Despite a few setbacks, Rafael Nadal and Novak Djokovic have won three of the four Grand Slams staged in 2022. The Spaniard has conquered the Australian Open and Roland Garros, proving once again to be a living legend. Having played just seven official tournaments last year, the Majorcan managed to keep the pain in his foot at bay and hoist himself to 22 Majors.
The Serbian, for his part, paid a very high price for his choice not to get vaccinated against Coronavirus. The 35-year-old from Belgrade had to miss the Australian Open and the US Open, but redeemed himself by triumphing at Wimbledon for the fourth time in a row (seventh ever).
2022 will also be remembered as the year of Roger Federer's retirement. The Swiss said goodbye to tennis played at the Laver Cup, which took place at the O2 Arena in London from 23 to 25 September. The 41-year-old from Basel played his last match alongside Nadal, only to receive a splendid tribute.
During a recent interview with Sportskeeda, Dimitri Tursunov addressed the issue of the GOAT.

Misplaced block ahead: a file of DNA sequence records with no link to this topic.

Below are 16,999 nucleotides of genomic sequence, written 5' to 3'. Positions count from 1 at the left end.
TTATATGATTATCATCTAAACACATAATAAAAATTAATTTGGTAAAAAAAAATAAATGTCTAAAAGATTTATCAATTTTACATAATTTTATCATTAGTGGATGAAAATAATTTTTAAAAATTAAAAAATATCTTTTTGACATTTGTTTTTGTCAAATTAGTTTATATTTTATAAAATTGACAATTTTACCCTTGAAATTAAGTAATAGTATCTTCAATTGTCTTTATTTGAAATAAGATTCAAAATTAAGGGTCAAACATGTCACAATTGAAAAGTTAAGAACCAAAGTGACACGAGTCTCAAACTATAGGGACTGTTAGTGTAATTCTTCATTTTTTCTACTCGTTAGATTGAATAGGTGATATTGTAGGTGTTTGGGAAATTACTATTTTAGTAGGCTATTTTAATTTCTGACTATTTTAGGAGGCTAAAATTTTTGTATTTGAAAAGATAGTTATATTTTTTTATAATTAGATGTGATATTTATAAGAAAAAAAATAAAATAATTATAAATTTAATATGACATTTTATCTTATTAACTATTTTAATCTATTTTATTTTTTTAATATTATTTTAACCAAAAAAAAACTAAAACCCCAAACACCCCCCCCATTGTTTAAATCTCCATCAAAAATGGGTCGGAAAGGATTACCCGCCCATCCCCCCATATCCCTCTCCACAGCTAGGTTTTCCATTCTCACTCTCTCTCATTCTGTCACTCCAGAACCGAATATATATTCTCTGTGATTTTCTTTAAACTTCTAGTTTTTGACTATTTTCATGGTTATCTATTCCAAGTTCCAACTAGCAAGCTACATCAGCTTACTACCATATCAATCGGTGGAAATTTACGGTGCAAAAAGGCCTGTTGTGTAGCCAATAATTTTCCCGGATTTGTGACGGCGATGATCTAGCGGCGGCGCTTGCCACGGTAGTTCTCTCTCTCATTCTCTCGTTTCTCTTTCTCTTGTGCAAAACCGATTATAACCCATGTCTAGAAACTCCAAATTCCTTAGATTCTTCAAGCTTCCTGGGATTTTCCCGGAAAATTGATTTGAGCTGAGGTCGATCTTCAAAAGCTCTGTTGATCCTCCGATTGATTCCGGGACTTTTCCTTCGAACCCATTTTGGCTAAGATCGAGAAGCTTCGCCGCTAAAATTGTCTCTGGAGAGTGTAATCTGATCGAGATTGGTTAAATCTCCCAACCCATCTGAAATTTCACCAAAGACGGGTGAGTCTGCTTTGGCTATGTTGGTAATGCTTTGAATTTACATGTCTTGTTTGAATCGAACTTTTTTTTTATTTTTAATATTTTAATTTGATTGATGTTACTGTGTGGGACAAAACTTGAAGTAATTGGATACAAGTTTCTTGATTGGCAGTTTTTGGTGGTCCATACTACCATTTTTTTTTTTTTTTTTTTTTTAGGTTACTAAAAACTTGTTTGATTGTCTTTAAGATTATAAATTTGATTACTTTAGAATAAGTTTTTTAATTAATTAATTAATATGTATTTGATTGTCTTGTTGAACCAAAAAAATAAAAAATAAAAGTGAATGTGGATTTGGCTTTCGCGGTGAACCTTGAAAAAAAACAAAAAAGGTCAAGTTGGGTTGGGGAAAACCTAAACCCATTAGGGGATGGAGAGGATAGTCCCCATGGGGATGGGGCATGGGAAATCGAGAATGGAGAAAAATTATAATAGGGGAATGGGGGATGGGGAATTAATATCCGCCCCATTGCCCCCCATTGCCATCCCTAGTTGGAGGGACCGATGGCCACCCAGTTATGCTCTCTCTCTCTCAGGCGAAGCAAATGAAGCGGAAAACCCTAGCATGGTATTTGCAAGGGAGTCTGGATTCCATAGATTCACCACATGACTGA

Tursunov on the GOAT debate
In an exclusive interview with Sportskeeda, Dimitri Tursunov talks about his experience as a coach but also about his life as a player.
When asked about the GOAT debate, he comes up with a somewhat daring idea. “Honestly, I see these debates and read what people are saying. Everyone comes up with their own argument. I've never had this huge desire to try to figure out who's the greatest of all time and I don't really pay attention to it.
Afterwards, obviously, Roger Federer was the first to exercise such dominance. Pete Sampras was a huge dominance in tennis as well, but I think Roger took him to another level, then Rafa caught him, followed and passed him, and finally Novak, who passed Roger and is a bit more far than Rafa.
Who knows, maybe someone else will become even bigger than all these players." Former World No. 3 Ivan Ljubicic, who coached Roger Federer from 2016-2022, has revealed that the 20-time Grand Slam champion is an avid chess player.
"He likes to play kind of bullets to kill time and distract himself. I know more (than Roger) or less but I prefer not to talk about it. He would not enjoy me talking about it," said Ljubicic. "He got hooked by seeing how fanatic I was about it.
He had the basics and I honestly don't know if he still does it because we haven't spent a lot of time together in 14 months since he had surgery but yeah he also knows the general ideas of what's happening in the chess world," he added.